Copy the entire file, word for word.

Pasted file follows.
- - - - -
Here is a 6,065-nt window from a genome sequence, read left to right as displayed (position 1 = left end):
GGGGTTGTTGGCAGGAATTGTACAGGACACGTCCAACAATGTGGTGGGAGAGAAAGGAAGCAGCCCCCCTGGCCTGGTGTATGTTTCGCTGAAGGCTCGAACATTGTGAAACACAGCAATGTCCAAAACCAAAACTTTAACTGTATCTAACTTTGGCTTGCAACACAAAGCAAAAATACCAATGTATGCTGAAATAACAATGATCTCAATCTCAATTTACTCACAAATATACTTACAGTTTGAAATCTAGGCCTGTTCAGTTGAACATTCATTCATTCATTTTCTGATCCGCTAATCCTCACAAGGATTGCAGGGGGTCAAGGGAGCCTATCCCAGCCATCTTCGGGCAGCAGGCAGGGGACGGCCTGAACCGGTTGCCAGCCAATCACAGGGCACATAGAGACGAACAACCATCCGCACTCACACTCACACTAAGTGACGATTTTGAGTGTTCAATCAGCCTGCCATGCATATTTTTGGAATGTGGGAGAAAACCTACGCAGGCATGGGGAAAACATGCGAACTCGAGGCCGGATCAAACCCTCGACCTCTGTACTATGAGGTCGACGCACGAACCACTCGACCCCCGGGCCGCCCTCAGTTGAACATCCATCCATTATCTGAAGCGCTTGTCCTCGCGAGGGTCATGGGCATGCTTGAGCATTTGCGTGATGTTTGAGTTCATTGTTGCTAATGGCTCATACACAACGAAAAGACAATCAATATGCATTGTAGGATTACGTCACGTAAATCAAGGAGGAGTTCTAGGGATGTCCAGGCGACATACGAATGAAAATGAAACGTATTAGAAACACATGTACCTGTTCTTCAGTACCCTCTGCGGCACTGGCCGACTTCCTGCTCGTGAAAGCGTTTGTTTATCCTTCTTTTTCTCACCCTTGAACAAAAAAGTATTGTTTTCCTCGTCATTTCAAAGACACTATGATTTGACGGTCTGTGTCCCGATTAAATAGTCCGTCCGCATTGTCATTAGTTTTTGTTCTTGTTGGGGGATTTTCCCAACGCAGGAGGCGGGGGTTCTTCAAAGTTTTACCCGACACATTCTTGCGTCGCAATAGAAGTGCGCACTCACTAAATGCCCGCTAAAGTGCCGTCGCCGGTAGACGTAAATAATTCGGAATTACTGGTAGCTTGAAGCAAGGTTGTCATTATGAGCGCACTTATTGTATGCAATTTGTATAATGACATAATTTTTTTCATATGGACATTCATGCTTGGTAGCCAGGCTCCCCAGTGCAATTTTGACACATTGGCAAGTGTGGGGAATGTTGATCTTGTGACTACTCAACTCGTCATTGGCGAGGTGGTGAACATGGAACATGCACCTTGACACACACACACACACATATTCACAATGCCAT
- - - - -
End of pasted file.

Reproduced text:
Here is a 6,065-nt window from a genome sequence, read left to right as displayed (position 1 = left end):
GGGGTTGTTGGCAGGAATTGTACAGGACACGTCCAACAATGTGGTGGGAGAGAAAGGAAGCAGCCCCCCTGGCCTGGTGTATGTTTCGCTGAAGGCTCGAACATTGTGAAACACAGCAATGTCCAAAACCAAAACTTTAACTGTATCTAACTTTGGCTTGCAACACAAAGCAAAAATACCAATGTATGCTGAAATAACAATGATCTCAATCTCAATTTACTCACAAATATACTTACAGTTTGAAATCTAGGCCTGTTCAGTTGAACATTCATTCATTCATTTTCTGATCCGCTAATCCTCACAAGGATTGCAGGGGGTCAAGGGAGCCTATCCCAGCCATCTTCGGGCAGCAGGCAGGGGACGGCCTGAACCGGTTGCCAGCCAATCACAGGGCACATAGAGACGAACAACCATCCGCACTCACACTCACACTAAGTGACGATTTTGAGTGTTCAATCAGCCTGCCATGCATATTTTTGGAATGTGGGAGAAAACCTACGCAGGCATGGGGAAAACATGCGAACTCGAGGCCGGATCAAACCCTCGACCTCTGTACTATGAGGTCGACGCACGAACCACTCGACCCCCGGGCCGCCCTCAGTTGAACATCCATCCATTATCTGAAGCGCTTGTCCTCGCGAGGGTCATGGGCATGCTTGAGCATTTGCGTGATGTTTGAGTTCATTGTTGCTAATGGCTCATACACAACGAAAAGACAATCAATATGCATTGTAGGATTACGTCACGTAAATCAAGGAGGAGTTCTAGGGATGTCCAGGCGACATACGAATGAAAATGAAACGTATTAGAAACACATGTACCTGTTCTTCAGTACCCTCTGCGGCACTGGCCGACTTCCTGCTCGTGAAAGCGTTTGTTTATCCTTCTTTTTCTCACCCTTGAACAAAAAAGTATTGTTTTCCTCGTCATTTCAAAGACACTATGATTTGACGGTCTGTGTCCCGATTAAATAGTCCGTCCGCATTGTCATTAGTTTTTGTTCTTGTTGGGGGATTTTCCCAACGCAGGAGGCGGGGGTTCTTCAAAGTTTTACCCGACACATTCTTGCGTCGCAATAGAAGTGCGCACTCACTAAATGCCCGCTAAAGTGCCGTCGCCGGTAGACGTAAATAATTCGGAATTACTGGTAGCTTGAAGCAAGGTTGTCATTATGAGCGCACTTATTGTATGCAATTTGTATAATGACATAATTTTTTTCATATGGACATTCATGCTTGGTAGCCAGGCTCCCCAGTGCAATTTTGACACATTGGCAAGTGTGGGGAATGTTGATCTTGTGACTACTCAACTCGTCATTGGCGAGGTGGTGAACATGGAACATGCACCTTGACACACACACACACACATATTCACAATGCCAT